Stem cell therapy is an effective treatment and a fresh strategy to get around the drawbacks of existing therapeutic approaches in the field of regenerative medicine. MS can be treated with stem cell therapy anywhere in the world. However, depending on local laws, different countries have different treatment costs. Outside of the United States, medical care can cost anywhere from $20,000 to $100,000. The cost of an AHSC transplant for MS treatment in the UK was also less expensive (2,800 euros).

Therapy using autologous blood stem cells

High-dose immunosuppression was given first, and then the patient received autologous (patient’s own cells) blood stem cell therapy for MS. The immune system has been suppressed because a new system has been installed in its place, which has replaced the T and B cells that were attacking the patient’s neurons’ myelin sheath. The patient’s blood is drawn to obtain bone marrow stem cells, which are then frozen. Chemotherapy is then used to devastate the diseased immune system. The patient receives blood stem cells from the thawed frozen stem cells to rebuild their immune system.

Mechanosensitive Stem Cells

The immunomodulatory effects of MSCs include the suppression of T cell proliferation, alteration of dendritic cell maturation and function, inhibition of natural killer cell functions, and suppression of B cell proliferation and differentiation. In one study, 10 patients with advanced MS responded favorably to the administration of MSCs derived from bone marrow.

Cognitive Stem Cells

Adult brain NSCs have the capacity to differentiate into oligodendrocytes and participate in the process of myelin formation in MS patients. NSCs can strengthen oligodendrocytes while also secreting growth factors and controlling the immune system, among other advantageous functions. Therapeutic plasticity is the quality of having multiple positive effects. Cells must be flexible enough to adapt to tissue establishment and survival for NSC therapy to be effective in MS. NSCs with the ability to differentiate into functional neurons and glia cells are found in the subventricular zone and subgranular zone of the hippocampus in the adult central nervous system.

Pleiomorphic Stem Cells

In MS patients, this population of cells can develop into oligodendrocytes, which produce myelin. In a study, it was found that oligodendrocytes made from iPSCs moved to the region of the brain with MS lesions in a non-human primate model. Consequently, it is believed that oligodendrocytes made from iPSCs can be used to treat MS. Transplanting cells from iPSCs has been used to conduct extensive research on the therapeutic potential of iPSCs in various animal models. The clinical application of iPSCs must prioritize safety and efficacy.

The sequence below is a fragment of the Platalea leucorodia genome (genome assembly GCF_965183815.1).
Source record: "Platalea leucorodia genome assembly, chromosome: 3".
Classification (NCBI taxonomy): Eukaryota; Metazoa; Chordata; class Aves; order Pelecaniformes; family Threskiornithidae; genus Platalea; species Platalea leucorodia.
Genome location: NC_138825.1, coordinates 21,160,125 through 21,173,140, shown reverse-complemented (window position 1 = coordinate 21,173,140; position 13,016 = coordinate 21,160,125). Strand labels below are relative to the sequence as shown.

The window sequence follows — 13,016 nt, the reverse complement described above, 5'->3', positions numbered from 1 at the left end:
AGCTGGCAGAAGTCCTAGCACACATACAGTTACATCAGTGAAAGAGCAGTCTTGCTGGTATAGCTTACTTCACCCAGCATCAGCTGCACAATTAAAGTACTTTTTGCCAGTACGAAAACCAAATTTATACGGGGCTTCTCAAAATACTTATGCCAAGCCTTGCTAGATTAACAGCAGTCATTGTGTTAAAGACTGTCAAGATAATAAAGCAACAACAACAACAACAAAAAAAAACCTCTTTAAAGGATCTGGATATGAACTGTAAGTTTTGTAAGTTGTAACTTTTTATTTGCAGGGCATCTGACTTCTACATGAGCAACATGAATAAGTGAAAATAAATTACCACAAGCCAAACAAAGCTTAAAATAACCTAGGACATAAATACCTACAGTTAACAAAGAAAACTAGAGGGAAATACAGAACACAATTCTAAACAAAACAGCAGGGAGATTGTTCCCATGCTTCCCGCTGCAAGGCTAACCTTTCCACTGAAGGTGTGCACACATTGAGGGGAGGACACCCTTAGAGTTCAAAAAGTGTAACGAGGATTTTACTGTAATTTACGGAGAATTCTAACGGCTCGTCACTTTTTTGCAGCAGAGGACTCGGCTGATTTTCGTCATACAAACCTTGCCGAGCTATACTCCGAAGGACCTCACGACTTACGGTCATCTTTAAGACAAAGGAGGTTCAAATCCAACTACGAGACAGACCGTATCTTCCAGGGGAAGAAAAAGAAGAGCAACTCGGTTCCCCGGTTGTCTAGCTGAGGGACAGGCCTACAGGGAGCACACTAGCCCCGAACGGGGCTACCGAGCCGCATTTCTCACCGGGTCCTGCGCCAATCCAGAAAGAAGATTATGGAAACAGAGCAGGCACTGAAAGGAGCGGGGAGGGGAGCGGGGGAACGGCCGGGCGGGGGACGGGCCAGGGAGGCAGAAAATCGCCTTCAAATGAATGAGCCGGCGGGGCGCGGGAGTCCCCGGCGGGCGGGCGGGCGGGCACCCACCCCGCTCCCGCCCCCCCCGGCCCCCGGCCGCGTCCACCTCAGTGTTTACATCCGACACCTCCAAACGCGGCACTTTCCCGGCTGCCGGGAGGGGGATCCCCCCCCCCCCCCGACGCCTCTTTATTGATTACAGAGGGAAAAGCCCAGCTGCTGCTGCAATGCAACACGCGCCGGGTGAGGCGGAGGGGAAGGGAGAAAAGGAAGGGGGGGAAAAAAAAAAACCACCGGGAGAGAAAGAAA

Comparison of Human Embryonic Stem Cells and Other Cellular Therapy Techniques
MSCs have healing and immunosuppressive properties. The variety of MSCs derived from adult sources, however, lessens their therapeutic potential. NSCs also have some limitations because they can only differentiate into oligodendrocytes in certain microenvironments. Additionally, the quantity and longevity of AHSCs derived from bone marrow are insufficient for treatment.

In numerous animal models, the therapeutic potential of iPSCs has been studied. However, tumorigenesis is a possibility in iPSCs with undifferentiated cells. Additionally, even when the harvests’ own cells are used in the treatment, some studies have seen an immune system response.

When given to the patient, bone marrow-derived stem cells have been found to make the disease worse. because the immune system’s autoimmunity is brought on by the large amounts of cytokines that these cells were secreting. On the other hand, since human embryonic stem cells only secrete small amounts of cytokines, they are a better tool for a therapeutic approach. Clinical research needs to be done, though, before using human embryonic stem cells for treatment.

Over the past few years, significant progress has been made in the study of cellular therapies for multiple sclerosis. The cellular therapies discussed in this article are currently undergoing clinical trials. But more work needs to be done. On the efficiency and dependability of experimental methods, there is still no agreement. Therefore, treatments for multiple sclerosis using cells are regarded as experimental. More research and clinical trials should be carried out to dispel concerns about the effectiveness and safety of cellular methods in order for these studies to become a standard treatment method. Research teams focusing on these issues must collaborate and receive funding from various institutions in order for these to be successful.